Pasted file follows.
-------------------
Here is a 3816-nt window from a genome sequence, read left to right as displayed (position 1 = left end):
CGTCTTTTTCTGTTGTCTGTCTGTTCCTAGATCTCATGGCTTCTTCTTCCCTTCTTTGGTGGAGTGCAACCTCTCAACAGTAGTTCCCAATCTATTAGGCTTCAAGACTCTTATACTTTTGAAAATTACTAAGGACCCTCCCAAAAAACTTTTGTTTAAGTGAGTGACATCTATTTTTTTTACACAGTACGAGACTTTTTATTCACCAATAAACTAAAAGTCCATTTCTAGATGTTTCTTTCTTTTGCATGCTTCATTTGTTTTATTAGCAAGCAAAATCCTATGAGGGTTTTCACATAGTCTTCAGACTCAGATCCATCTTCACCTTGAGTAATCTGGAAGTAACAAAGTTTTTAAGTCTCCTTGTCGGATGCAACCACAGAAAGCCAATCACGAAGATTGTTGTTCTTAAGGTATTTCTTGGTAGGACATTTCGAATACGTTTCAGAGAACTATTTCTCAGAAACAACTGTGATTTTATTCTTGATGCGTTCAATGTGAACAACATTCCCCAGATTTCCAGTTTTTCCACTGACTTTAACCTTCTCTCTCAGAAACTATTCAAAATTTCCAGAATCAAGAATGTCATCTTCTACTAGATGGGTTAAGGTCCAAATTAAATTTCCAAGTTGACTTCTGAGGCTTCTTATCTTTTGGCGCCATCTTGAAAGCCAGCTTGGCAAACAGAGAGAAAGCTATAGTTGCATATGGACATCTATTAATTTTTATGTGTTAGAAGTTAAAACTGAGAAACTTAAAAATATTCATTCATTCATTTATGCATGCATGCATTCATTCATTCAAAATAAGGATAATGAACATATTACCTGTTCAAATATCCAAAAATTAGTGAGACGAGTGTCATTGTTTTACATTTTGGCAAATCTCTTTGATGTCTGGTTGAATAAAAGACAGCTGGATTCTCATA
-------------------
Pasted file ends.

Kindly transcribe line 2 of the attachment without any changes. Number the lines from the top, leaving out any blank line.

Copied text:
CGTCTTTTTCTGTTGTCTGTCTGTTCCTAGATCTCATGGCTTCTTCTTCCCTTCTTTGGTGGAGTGCAACCTCTCAACAGTAGTTCCCAATCTATTAGGCTTCAAGACTCTTATACTTTTGAAAATTACTAAGGACCCTCCCAAAAAACTTTTGTTTAAGTGAGTGACATCTATTTTTTTTACACAGTACGAGACTTTTTATTCACCAATAAACTAAAAGTCCATTTCTAGATGTTTCTTTCTTTTGCATGCTTCATTTGTTTTATTAGCAAGCAAAATCCTATGAGGGTTTTCACATAGTCTTCAGACTCAGATCCATCTTCACCTTGAGTAATCTGGAAGTAACAAAGTTTTTAAGTCTCCTTGTCGGATGCAACCACAGAAAGCCAATCACGAAGATTGTTGTTCTTAAGGTATTTCTTGGTAGGACATTTCGAATACGTTTCAGAGAACTATTTCTCAGAAACAACTGTGATTTTATTCTTGATGCGTTCAATGTGAACAACATTCCCCAGATTTCCAGTTTTTCCACTGACTTTAACCTTCTCTCTCAGAAACTATTCAAAATTTCCAGAATCAAGAATGTCATCTTCTACTAGATGGGTTAAGGTCCAAATTAAATTTCCAAGTTGACTTCTGAGGCTTCTTATCTTTTGGCGCCATCTTGAAAGCCAGCTTGGCAAACAGAGAGAAAGCTATAGTTGCATATGGACATCTATTAATTTTTATGTGTTAGAAGTTAAAACTGAGAAACTTAAAAATATTCATTCATTCATTTATGCATGCATGCATTCATTCATTCAAAATAAGGATAATGAACATATTACCTGTTCAAATATCCAAAAATTAGTGAGACGAGTGTCATTGTTTTACATTTTGGCAAATCTCTTTGATGTCTGGTTGAATAAAAGACAGCTGGATTCTCATA